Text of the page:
Respected Citizens: The History of Armenians in Singapore and Malaysia



Respected Citizens: The History of Armenians in Singapore and Malaysia – Book Review


Armenians have long established settlements beyond their historic homeland – whether through choice or force. From the eighteenth century, Armenian traders from Persia and India ventured into Southeast Asia. By 1802 they had established themselves in Penang and by 1820 had settled in Singapore. The Armenians played a significant role in the early development of both these British colonial outposts, earning reputations as respected citizens.

Their numbers were minute, with no more than 830 living in Singapore and British Malaya. But their achievements were quite incommensurate with these numbers. Four of Singapore’s icons: the Straits Times newspaper, the Vanda Miss Joaquim orchid, Raffles Hotel and the Church of St Gregory owe their existence to the enterprising Armenians.

In Malaysia, Penang’s famed E & O Hotel and the stockbroking firm of A. A. Anthony are reminders of their presence, while the anthem of the state of Johore was composed by Mackertich Galistan.

Today, little is known of the Armenians in these two countries. Often mistaken by locals for Jews, they have been overlooked in history. The presence of only a handful of descendants of the old community, belies their early significance.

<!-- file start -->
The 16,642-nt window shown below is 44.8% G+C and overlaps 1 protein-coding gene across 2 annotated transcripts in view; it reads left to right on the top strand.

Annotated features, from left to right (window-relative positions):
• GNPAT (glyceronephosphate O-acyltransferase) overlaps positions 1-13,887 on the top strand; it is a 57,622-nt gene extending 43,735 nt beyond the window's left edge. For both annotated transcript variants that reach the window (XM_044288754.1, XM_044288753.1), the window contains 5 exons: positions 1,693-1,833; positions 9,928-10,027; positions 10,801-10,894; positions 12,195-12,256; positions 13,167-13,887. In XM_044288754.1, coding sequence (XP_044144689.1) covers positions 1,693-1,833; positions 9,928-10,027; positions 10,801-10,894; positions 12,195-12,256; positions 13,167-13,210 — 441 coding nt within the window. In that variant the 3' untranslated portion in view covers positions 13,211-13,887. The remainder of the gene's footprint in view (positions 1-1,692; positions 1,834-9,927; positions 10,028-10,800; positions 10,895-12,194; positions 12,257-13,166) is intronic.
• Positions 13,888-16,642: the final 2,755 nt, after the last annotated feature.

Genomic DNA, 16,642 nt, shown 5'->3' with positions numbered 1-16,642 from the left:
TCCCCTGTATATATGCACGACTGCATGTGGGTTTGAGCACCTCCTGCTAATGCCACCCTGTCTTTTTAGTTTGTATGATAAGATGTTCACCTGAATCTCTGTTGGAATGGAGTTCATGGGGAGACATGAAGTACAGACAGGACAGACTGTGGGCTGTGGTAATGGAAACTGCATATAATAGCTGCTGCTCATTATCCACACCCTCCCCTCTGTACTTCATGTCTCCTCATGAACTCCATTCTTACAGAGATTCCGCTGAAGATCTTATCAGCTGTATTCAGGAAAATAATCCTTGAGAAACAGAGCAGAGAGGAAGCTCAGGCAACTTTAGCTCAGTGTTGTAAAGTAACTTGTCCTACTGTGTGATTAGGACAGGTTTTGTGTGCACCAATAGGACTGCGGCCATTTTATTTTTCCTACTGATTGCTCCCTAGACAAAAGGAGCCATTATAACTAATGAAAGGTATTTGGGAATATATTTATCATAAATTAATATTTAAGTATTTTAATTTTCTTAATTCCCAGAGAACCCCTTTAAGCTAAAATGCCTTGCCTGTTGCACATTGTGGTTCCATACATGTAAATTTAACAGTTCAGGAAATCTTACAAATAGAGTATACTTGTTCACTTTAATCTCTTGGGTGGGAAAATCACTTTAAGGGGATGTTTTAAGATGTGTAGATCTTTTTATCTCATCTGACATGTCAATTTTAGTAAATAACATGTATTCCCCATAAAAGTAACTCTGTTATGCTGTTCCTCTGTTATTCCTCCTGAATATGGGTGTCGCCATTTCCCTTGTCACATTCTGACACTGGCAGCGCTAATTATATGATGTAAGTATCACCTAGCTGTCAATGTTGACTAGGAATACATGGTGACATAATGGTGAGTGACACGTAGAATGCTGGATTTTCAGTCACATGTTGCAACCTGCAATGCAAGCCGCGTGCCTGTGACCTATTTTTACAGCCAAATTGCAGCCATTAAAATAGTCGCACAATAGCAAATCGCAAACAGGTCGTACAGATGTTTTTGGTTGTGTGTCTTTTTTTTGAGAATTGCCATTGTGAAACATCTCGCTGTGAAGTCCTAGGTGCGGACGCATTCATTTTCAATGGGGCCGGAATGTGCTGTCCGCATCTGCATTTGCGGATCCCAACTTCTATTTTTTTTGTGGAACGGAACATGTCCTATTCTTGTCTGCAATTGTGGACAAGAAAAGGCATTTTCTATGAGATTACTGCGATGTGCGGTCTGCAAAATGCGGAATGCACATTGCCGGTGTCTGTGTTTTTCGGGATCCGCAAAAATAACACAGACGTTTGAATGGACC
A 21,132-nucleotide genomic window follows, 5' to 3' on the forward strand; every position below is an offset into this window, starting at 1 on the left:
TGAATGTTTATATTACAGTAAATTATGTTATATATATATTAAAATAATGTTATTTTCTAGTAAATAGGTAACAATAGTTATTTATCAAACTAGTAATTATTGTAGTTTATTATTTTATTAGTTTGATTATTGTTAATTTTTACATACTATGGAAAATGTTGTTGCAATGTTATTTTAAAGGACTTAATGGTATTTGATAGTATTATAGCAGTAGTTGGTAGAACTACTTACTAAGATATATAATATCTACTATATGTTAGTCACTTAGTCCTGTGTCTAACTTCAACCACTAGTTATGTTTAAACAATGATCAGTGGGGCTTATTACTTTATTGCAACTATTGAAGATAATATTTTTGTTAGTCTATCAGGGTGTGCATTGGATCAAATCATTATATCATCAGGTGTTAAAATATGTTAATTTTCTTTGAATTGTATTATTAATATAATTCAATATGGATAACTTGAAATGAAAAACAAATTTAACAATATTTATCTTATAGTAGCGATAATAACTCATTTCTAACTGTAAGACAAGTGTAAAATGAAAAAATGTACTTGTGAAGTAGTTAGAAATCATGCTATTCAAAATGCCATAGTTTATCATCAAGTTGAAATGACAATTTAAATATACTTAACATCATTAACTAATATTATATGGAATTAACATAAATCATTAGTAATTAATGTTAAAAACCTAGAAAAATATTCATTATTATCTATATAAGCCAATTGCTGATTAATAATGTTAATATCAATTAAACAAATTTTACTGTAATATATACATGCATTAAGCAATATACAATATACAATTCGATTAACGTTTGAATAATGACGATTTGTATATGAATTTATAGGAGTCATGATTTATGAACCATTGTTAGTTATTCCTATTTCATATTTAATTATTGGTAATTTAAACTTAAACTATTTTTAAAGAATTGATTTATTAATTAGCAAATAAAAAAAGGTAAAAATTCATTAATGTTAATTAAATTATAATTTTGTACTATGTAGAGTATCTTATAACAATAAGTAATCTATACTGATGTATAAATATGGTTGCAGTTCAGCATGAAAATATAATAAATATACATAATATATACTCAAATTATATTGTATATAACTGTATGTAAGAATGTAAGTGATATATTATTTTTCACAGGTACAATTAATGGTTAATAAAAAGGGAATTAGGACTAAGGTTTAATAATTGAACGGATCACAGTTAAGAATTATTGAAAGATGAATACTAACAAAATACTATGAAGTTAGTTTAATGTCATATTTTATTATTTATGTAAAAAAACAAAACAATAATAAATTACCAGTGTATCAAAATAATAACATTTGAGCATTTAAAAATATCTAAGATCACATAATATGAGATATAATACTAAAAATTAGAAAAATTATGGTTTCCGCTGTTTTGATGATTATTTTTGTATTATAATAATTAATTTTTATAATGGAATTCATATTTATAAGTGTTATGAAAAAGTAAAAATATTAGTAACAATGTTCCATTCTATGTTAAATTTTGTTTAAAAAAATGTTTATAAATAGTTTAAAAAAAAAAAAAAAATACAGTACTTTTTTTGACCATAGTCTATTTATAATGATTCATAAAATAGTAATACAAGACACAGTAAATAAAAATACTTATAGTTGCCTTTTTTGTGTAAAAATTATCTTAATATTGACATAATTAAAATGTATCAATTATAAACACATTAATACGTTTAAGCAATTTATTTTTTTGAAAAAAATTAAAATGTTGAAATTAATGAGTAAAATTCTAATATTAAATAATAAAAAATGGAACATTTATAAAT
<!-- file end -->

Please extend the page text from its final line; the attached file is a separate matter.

This book is testimony to the achievements of the Armenian pioneers in Malacca, Penang and in particular, Singapore, which boasted the largest Armenian community. It details the dynamics of that community, as well as focussing on St Gregory’s Church, Raffles Hotel the Vanda Miss Joaquim orchid and the major Armenian commercial concerns. The true role of Ashkhen (Agnes) Joaquim in hybridising the hybrid which bears her name is described. The book also outlines the principal Armenian families, following their fortunes and fats in this part of the world.

Based on extensive research from newspapers, church, cemetery and official records, interviews with Armenians and their descendants, this seminal social history of the hitherto neglected Armenians of Singapore and Malaysia is vital reading for anyone interested in Armenian diasporic history. 

The author, Nadia H. Wright is the daughter of an Armenian war bride from Alexandria, Egypt, who has undertaken 18 years research to publish this valuable book about communities which no longer exist. 

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